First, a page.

Friedman: Democrats "voted with their nose plugged" for Gore and Kerry
On the December 17 broadcast of NBC's Meet the Press, New York Times columnist Thomas L. Friedman asserted that Democrats "voted with their nose plugged" in the 2000 and 2004 presidential elections, and he demonstrated this for host Tim Russert by holding his nose while pantomiming votes for the Democratic nominees, former Vice President Al Gore and Sen. John F. Kerry (D-MA). Friedman added that "Democrats are starved, just as [New York Times columnist] David [Brooks] said, to vote for someone they're excited about," during a discussion about the potential presidential candidacy of Sen. Barack Obama (D-IL).
From the December 17 broadcast of NBC's Meet the Press:
RUSSERT: It's an interesting time, Tom Friedman, and we have a lot of candidates out there. Barack Obama in 2002 came out against the war in Iraq. Said if he was a senator, he wouldn't vote for it. [Sen.] John McCain [R-AZ], on the other hand, saying we need more troops and has been saying that for years. How big of an issue is Iraq going to be in this 2008 campaign? And do you need national security experience to play on that presidential stage? Beyond what Mr. Obama has?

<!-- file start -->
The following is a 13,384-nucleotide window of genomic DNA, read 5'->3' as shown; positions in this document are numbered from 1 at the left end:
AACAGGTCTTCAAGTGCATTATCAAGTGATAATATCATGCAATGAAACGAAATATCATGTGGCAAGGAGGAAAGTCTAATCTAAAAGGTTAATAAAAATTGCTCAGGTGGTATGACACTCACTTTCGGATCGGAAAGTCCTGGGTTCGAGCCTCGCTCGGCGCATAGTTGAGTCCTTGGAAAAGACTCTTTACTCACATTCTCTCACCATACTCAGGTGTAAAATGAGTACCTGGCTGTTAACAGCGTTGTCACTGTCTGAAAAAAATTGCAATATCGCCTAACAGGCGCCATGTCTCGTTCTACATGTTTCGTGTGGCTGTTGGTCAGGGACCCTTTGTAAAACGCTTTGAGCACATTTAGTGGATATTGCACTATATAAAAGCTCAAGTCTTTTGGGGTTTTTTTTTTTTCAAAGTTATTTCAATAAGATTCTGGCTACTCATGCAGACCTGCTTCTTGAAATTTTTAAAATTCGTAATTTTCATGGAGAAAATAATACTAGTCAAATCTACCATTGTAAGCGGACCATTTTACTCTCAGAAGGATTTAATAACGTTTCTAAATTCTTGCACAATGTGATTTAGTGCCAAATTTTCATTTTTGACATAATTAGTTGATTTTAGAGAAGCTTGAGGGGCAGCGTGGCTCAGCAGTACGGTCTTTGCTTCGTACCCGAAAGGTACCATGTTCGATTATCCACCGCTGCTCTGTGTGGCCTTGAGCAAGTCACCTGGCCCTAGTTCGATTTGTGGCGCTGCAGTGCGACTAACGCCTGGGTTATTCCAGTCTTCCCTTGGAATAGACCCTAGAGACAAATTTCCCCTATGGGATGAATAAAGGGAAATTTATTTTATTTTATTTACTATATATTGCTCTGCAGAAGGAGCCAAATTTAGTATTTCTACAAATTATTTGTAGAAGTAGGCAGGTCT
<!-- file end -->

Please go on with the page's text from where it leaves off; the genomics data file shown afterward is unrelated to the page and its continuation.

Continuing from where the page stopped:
FRIEDMAN: I think you need judgment more than experience. I think, if anything, the experience of the last six years has proven that, Tim. But I want to pick up on David's point, because I think Obama is such a powerful candidate for a couple of reasons. David and I were talking about them earlier. One is that I believe Democrats voted in the last two elections like this, Tim. [Plugs nose] "Al Gore." [Plugs nose] "John Kerry." They voted with their nose plugged -- basically.
Democrats are starved, just as David said, to vote for someone they're excited about. But the second thing, and I so agree with David, is just that Barama's -- Barack Obama's great strength right now is the country is so tired of being divided -- deliberately divided, OK, by [White House senior adviser] Karl Rove. They are so tired of that. They want to be unified. They understand the need -- the problems we face now, from Social Security to Iraq, can't be solved without some kind of national unity. And I think his strongest case, basically, is that he really presents himself as a unifier and not a divider.